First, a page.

Thickening that plot, Cha-young explains that they have identified the man who’d given those orders, whose true goal was to get close to the president. This was just a disguise enabling him access—and a flashback to the moment of the flour bomb hones in on the note that was passed while everyone was distracted. Ah, it had been pressed into the president’s hand by a man in the crowd.
Cha-young shows Tae-kyung the footage of the incident and points out the face of the mastermind, barely visible behind a bodyguard. They don’t have any leads on the motive, and will have to investigate further, she concludes.
But Tae-kyung freezes, instantly recognizing that face. He has a name to go with it: Yang Dae-ho—a colonel at Army Headquarters. Aka the dead man in the house, who’d warned him that the president would be killed today.
Cha-young shows him the note that was passed, which bears a message that sounds meaningless. Something about it niggles at Tae-kyung, who examines the note for something else. On the back he sees a calculation: 1250 + 2005 = 1007. Well, that’s clearly not math.
Hit with an idea, Tae-kyung rifles through his notes, checking the numbers against the code words his team had used during the operation. And wouldn’t you know it: The numbers match to read “Event location… planned… assassination.”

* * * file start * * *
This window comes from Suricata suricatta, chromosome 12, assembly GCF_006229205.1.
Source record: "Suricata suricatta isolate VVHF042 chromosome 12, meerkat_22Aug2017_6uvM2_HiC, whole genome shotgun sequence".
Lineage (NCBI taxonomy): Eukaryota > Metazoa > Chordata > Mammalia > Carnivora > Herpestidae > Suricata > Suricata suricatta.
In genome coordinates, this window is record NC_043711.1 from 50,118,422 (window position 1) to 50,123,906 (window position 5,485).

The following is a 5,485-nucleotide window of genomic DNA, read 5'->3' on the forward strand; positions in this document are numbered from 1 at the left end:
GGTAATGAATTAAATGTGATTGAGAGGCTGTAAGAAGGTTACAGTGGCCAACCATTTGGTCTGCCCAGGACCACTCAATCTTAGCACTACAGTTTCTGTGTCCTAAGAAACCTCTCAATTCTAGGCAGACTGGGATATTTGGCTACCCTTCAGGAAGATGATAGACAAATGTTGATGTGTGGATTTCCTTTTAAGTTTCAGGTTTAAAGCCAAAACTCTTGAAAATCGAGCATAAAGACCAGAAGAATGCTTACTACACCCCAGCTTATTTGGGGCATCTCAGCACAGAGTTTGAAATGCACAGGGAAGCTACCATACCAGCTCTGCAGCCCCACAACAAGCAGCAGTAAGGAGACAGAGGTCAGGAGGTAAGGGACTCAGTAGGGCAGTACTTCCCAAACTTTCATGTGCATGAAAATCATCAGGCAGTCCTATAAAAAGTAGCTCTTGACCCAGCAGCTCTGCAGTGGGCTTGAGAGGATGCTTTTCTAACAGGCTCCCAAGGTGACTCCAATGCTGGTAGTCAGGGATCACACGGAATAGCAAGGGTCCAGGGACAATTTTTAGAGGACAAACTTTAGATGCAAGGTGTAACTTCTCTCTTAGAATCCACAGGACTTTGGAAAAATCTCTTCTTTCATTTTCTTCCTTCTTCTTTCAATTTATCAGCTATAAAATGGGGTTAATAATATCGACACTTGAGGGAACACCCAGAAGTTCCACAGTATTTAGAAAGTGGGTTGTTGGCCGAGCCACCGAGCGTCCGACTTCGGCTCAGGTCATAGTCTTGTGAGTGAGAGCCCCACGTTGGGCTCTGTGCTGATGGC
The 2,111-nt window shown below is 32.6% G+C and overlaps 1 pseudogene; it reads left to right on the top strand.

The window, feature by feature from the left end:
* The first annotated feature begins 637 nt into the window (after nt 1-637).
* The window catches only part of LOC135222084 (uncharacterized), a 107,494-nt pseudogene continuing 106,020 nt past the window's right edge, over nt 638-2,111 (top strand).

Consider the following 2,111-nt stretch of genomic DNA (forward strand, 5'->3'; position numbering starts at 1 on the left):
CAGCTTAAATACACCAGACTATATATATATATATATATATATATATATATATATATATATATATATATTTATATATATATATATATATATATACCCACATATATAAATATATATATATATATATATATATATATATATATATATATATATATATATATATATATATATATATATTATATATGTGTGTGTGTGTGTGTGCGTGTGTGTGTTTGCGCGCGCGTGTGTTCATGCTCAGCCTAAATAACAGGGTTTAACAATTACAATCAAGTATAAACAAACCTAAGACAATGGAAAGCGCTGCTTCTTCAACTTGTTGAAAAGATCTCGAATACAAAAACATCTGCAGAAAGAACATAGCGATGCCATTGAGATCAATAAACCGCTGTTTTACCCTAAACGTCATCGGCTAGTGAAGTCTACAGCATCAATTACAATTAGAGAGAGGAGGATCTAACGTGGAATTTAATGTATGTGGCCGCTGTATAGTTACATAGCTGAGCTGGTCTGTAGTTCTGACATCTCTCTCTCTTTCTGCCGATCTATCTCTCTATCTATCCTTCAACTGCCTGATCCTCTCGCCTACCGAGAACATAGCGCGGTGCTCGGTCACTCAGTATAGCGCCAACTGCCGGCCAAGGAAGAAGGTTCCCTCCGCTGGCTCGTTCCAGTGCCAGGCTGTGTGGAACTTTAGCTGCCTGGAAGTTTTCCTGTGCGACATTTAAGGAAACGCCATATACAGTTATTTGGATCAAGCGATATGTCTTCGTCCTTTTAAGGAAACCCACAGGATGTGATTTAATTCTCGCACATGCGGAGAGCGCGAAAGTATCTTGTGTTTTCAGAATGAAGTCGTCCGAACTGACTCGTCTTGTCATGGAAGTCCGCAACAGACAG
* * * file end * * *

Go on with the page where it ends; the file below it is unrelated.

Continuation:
So, the colonel attempted to warn the president of an assassination attempt and went to rather extreme lengths to slip him the message, then was killed. Now the pressing question: Who is attempting the assassination?
Cha-young is a step behind Tae-kyung in believing the theory, but he realizes there’s no time to waste—he has to go to the villa directly and report what he knows.
Out in the road directing traffic that night, Bo-won’s patrol car almost gets hit by a truck. It’s a familiar-looking white truck, its front bumper dented by a collision. She gets out to speak with the driver, whose face is obscured by his hat, though we can see that he’s a young, probably tall man. She seems to get a sense that something’s up but there’s no glaring reason for her to suspect him, so she lets him go with a warning to drive safely.
As the driver rolls his window back up, the man seated next to him pockets the gun he’d had ready. In English, the companion tells him (in amazingly bad acting, wow) that the scheduled time is 8 PM.
It’s only as the truck drives off that Bo-won notices the insignia on the back of the truck, vaguely round like the grandma said. Spidey sense tingling, Bo-won gets in her car and takes off after it.
Down the road in a secluded area, Bo-won comes upon the truck and approaches slowly, gun drawn. It’s empty, so she looks around for signs of any suspicious activity. Nearby, something catches her eye—something to do with the large utility boxes erected there. She approaches and starts climbing the tower of utility cables and boxes, which has Bad Idea written all over it.